The implementation of the national export tasks in the Asia-Pacific region is largely the responsibility of the developing industries of the Far Eastern Federal District. Over the past two years, not only the positive dynamics of the exports from the Far Eastern Federal District has resumed, but its structure has also changed qualitatively: the share of fuel and energy resources has decreased, and the volume of deliveries of foodstuffs, machine-building products, and processed wood has increased significantly. In the territories of advanced development of the Far East, more than 70 enterprises has been opened, many of them are oriented to foreign markets. More than 950 new investment projects are in progress.
-What steps do the industries need to unleash the potential of export-oriented projects of the Far East?
-What are the main competitive advantages of Russian goods and services in the APR markets?
-How to form a successful trademark in international markets?
Forward-looking education as a tool of successful demographic policy
The creation of advanced special economic zones in the Russian Far East imposes additional requirements on the education system and requires the introduction of new approaches in this area. Developing technologies for continuing education, vocational guidance, and quality professional training, taking into account the structure of demand for workers and professionals, is an issue that needs to be addressed today to avoid workforce shortages in the future and to ensure that large-scale tasks related to the accelerated development of the region can be implemented.
What problems does the education system in the Far East face, and what are the prospects for developing it?
Which professions will be in demand in the region in the near future?
Are there examples of effective interaction between businesses and educational institutions in the region with a view to preparing and educating students?
What is the potential for developing student exchange programmes involving with Asia-Pacific universities?
Which interesting projects developed by non-profits in the field of education should be replicated in the Far East and in Russia as a whole?
What role do new technologies and innovations play in the development of education?
Environment and innovation. Preserving the natural ecosystems of the Russian Far East
As industrial development gathers pace in the regions, ensuring that manufacturing plants strictly comply with environmental legislation is becoming a prerequisite for preserving the environment. Many companies do not limit their efforts to simple compliance with the legislation and, as part of their corporate social responsibility policies, take additional steps to preserve the ecosystems in the regions where they operate.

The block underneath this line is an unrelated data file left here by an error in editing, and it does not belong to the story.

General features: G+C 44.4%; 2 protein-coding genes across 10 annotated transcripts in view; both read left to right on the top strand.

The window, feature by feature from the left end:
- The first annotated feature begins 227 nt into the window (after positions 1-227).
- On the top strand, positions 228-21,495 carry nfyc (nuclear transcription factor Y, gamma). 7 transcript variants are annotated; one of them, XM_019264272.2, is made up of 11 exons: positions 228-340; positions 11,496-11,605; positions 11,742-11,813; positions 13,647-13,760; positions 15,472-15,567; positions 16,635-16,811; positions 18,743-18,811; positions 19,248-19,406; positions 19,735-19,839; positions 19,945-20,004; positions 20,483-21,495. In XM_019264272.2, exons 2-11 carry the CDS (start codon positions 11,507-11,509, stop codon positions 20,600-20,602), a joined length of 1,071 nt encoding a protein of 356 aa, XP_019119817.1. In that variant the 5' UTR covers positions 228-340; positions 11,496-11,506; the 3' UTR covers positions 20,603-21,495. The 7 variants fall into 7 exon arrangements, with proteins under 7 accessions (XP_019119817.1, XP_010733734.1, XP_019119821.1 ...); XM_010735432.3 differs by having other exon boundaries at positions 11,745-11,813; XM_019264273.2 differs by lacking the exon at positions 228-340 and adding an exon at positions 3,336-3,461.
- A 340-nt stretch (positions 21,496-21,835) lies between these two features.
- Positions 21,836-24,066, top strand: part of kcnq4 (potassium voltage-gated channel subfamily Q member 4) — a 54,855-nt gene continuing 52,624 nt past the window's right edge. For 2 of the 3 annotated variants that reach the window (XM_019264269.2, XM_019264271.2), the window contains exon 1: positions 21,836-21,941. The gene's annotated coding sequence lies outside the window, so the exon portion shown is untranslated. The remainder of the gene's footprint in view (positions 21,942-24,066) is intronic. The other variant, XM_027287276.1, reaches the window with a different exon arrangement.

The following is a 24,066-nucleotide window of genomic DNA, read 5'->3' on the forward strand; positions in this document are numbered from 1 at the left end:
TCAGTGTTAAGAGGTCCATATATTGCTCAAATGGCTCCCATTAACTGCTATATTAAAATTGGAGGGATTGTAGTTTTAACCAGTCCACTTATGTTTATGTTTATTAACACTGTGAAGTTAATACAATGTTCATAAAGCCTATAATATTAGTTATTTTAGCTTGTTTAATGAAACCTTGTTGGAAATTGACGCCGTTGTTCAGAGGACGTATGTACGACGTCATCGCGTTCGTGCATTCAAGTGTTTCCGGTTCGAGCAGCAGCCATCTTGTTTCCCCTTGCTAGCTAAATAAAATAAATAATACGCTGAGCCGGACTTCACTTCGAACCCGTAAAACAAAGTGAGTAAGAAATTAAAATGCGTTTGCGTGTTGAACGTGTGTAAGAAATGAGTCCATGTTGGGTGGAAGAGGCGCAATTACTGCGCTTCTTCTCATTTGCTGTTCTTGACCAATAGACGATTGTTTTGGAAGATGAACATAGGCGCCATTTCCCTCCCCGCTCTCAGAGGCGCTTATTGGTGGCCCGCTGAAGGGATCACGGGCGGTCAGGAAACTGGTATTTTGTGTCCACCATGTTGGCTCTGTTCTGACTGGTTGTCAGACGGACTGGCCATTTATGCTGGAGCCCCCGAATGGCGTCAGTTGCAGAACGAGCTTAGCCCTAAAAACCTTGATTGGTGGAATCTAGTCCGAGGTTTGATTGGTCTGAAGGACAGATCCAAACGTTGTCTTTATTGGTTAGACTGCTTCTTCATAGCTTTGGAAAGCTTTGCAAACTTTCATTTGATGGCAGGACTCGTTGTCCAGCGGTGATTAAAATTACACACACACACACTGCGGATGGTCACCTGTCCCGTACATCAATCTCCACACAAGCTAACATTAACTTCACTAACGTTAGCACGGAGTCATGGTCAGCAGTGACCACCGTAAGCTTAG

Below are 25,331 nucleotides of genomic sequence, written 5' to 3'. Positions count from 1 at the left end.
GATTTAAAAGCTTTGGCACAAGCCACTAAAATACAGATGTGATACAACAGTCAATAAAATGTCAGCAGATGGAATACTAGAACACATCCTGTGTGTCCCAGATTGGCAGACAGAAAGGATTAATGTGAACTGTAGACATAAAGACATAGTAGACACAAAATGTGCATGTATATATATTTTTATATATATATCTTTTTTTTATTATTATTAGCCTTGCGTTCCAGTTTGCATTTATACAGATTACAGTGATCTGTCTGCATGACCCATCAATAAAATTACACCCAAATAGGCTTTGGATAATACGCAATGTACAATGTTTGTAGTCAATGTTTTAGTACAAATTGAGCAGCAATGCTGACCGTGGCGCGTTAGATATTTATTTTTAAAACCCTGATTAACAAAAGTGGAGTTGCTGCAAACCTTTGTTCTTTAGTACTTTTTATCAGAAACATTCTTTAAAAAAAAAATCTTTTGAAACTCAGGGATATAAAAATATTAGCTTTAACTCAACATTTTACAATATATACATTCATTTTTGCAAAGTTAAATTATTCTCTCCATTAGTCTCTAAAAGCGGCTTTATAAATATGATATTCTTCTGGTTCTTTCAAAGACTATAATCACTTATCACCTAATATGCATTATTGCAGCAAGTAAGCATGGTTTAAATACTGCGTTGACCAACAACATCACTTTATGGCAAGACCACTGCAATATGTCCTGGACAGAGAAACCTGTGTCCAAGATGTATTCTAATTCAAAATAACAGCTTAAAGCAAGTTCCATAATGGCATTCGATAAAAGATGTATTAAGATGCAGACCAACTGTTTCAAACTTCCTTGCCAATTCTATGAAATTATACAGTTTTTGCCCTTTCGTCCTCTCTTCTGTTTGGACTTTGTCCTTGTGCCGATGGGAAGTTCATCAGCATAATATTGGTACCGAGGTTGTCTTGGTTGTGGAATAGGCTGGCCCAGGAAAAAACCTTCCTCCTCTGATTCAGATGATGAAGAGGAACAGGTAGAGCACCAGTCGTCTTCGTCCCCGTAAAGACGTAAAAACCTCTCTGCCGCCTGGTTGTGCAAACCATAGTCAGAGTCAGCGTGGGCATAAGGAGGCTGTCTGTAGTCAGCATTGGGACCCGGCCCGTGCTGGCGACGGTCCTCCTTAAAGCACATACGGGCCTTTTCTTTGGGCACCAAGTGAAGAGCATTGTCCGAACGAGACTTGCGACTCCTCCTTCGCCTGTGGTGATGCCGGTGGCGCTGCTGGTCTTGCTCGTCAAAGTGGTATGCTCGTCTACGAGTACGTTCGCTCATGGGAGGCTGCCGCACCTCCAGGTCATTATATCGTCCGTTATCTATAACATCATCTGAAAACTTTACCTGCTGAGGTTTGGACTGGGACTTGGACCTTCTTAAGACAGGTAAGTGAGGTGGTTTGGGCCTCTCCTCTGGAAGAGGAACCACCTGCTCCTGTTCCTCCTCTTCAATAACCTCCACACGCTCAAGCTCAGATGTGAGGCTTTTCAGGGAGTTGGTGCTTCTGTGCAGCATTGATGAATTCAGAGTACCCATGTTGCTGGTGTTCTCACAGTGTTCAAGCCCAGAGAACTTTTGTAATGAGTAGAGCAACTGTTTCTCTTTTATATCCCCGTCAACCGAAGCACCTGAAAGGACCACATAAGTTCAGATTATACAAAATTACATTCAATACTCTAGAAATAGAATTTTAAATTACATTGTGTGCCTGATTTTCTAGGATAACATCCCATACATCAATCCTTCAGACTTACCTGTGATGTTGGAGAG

Will companies in the Far East be able to meet contemporary environmental safety requirements? What are the current requirements for preserving ecosystems in Russia and the world, what are companies in the Far East doing in this respect?
The Impact of Modernizing Tax Administration on the Investment Attractiveness of the Far East
There can be no rapid economic development without smooth integration of new market participants into the economic and legal environment. To a significant extent, the attractiveness of the Far East is dependent on the competitive conditions it has created for investment and doing business. The most important of these are the tax incentives available in advanced special economic zones (ASEZs) and Vladivostok Free Port, and the special services offered to investors. The ease and convenience of registering a project, and indeed a business, as well as the emphasis on customer service, a risk-oriented approach, and the transparency of the tax authorities in the region, give residents of ASEZs and Vladivostok Free Port and investors confidence in the regions tax regime and tax support for businesses. How can we develop a sense of partnership between taxpayers and tax authorities? How might the digitalization of tax administration and electronic services contribute to this? What benefits might a business enjoy from legally declaring its tax base? What more could be done to create investment and business standards in the Russian Far East that are competitive with standards across the Asia-Pacific region? What pilot projects could be implemented in the field of tax administration and cooperation between tax authorities and businesses? How can we improve mechanisms for increasing the competitiveness of tax-compliant businesses and integrate tax technologies into the digital business environment? What impact might technological and legislative solutions have on this?